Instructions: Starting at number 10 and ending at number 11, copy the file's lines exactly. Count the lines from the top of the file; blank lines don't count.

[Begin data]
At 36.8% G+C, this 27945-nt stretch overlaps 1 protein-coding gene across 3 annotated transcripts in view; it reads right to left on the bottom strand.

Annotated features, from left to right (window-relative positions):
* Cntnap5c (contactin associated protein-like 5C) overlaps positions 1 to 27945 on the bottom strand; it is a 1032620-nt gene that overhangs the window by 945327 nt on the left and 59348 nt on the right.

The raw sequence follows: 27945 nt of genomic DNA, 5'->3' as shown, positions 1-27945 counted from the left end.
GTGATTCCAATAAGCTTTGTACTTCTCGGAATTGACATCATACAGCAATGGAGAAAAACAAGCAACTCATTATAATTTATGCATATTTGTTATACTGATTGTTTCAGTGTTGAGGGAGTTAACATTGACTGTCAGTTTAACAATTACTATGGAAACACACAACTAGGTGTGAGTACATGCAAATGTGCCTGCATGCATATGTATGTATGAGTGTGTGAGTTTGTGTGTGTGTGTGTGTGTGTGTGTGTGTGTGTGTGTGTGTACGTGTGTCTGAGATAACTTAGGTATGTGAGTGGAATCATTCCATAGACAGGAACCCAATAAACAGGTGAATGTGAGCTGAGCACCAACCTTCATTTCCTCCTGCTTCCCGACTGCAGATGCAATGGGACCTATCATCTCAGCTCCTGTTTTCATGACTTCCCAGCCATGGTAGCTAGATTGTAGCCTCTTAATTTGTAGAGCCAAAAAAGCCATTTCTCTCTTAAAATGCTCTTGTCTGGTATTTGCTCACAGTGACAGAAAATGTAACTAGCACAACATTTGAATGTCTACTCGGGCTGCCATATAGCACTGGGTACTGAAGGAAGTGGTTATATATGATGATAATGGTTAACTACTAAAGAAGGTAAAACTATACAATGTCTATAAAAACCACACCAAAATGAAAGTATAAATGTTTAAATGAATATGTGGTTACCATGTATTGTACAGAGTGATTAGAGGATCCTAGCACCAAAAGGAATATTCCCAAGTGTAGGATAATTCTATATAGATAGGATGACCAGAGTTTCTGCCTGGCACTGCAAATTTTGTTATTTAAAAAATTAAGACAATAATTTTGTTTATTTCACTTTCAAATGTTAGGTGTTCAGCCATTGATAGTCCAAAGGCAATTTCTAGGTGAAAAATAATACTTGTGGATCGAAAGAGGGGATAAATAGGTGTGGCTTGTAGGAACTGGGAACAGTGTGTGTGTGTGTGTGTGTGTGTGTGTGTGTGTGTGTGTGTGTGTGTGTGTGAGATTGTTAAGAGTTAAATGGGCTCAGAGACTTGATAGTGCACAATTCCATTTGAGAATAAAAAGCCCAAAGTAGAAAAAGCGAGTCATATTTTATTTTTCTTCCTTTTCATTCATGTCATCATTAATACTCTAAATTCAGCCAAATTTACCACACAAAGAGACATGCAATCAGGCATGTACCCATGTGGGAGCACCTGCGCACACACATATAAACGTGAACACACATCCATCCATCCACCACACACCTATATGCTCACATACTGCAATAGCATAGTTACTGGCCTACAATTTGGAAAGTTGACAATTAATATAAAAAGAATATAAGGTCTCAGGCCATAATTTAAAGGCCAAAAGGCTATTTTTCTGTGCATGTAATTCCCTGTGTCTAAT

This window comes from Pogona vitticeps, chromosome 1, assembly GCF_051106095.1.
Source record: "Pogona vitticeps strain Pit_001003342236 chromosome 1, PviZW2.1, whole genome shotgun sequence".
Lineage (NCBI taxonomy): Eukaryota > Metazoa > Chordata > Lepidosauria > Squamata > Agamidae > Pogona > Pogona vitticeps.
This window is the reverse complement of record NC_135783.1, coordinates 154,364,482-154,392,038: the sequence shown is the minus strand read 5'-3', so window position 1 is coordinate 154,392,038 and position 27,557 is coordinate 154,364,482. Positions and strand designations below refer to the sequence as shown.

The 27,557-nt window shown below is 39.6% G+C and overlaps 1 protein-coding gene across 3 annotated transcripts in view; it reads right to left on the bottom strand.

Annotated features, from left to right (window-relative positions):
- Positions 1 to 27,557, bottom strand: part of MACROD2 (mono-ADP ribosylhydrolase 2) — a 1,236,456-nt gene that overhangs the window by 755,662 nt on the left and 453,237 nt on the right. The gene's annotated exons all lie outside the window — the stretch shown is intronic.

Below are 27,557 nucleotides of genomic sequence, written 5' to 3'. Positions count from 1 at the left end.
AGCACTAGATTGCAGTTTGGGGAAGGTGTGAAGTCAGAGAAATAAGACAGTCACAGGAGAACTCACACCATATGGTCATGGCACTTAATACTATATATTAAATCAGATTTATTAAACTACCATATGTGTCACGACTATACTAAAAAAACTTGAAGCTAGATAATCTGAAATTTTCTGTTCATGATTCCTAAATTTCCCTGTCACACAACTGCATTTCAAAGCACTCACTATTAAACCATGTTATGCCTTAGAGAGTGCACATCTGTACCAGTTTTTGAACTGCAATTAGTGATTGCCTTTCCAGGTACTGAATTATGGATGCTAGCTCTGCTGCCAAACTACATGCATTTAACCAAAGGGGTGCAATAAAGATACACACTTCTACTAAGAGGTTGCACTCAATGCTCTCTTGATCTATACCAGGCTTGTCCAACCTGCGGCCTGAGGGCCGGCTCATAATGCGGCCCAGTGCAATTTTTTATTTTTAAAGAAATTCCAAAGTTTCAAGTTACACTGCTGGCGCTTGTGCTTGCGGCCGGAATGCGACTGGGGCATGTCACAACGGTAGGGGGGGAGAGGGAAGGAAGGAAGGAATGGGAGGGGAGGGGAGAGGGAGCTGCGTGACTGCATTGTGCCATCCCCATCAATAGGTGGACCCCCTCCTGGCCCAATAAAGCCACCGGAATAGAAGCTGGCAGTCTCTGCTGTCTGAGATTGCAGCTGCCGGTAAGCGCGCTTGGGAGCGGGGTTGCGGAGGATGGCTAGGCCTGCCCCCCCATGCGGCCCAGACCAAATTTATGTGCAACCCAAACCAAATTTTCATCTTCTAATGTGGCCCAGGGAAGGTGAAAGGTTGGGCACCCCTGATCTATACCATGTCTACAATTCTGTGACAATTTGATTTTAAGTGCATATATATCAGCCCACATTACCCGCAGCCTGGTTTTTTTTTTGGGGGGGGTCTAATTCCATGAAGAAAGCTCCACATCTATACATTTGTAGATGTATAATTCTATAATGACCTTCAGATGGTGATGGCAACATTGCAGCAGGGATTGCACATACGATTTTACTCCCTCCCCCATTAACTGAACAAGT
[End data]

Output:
The 27,557-nt window shown below is 39.6% G+C and overlaps 1 protein-coding gene across 3 annotated transcripts in view; it reads right to left on the bottom strand.

Annotated features, from left to right (window-relative positions):